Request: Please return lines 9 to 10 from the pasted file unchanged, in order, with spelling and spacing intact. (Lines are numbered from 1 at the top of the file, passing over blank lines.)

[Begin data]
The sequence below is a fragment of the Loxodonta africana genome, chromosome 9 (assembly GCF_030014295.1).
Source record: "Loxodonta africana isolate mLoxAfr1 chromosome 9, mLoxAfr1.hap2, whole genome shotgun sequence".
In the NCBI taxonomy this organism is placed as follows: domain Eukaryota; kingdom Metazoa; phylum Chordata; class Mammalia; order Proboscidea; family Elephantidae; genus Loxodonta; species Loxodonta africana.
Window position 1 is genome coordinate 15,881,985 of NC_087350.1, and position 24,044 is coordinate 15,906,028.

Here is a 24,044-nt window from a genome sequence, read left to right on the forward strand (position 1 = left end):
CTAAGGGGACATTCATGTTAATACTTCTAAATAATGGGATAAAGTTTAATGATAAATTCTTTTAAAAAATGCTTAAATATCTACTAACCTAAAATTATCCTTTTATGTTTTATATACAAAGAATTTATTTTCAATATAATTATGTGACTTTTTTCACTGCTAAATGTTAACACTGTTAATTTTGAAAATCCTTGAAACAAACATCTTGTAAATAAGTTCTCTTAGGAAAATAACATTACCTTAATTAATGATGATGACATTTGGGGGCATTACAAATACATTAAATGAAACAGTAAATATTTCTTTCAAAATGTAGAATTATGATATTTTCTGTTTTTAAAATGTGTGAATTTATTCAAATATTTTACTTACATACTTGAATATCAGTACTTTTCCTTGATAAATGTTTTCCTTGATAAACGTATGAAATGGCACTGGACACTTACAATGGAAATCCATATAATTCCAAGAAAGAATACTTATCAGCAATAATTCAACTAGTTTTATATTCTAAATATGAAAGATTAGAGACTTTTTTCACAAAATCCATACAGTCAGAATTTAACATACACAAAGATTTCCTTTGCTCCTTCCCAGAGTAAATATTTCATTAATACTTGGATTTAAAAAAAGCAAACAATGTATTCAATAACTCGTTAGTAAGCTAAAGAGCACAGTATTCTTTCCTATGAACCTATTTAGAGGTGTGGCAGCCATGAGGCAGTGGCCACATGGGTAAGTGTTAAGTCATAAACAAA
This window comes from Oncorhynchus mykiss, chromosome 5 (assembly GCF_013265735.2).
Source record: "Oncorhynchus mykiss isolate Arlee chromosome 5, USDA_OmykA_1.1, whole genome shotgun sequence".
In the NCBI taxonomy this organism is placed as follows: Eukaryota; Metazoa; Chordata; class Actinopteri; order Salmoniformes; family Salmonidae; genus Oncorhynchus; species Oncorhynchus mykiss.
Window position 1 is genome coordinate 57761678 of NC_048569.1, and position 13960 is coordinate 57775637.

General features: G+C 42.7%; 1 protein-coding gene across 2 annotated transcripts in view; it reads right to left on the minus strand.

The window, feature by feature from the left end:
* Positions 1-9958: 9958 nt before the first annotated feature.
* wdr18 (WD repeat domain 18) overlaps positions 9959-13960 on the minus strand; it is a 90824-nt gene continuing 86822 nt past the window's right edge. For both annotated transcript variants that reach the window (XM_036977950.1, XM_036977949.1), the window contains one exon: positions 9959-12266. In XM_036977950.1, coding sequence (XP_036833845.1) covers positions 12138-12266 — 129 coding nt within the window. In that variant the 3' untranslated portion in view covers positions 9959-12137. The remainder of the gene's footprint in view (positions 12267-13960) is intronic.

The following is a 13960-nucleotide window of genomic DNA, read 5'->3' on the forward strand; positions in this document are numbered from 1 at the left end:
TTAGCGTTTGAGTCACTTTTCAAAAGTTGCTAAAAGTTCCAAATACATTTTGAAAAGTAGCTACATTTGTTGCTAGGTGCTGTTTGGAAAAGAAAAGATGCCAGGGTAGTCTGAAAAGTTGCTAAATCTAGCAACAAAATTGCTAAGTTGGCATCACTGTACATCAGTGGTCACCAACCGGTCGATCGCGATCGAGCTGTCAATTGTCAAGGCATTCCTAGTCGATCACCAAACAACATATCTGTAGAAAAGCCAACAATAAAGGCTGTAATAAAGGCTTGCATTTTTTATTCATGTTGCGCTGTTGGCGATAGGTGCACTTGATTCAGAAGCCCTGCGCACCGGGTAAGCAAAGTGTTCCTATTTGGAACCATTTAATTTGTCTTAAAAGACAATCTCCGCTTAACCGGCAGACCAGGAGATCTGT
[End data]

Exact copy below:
In the NCBI taxonomy this organism is placed as follows: Eukaryota; Metazoa; Chordata; class Actinopteri; order Salmoniformes; family Salmonidae; genus Oncorhynchus; species Oncorhynchus mykiss.
Window position 1 is genome coordinate 57761678 of NC_048569.1, and position 13960 is coordinate 57775637.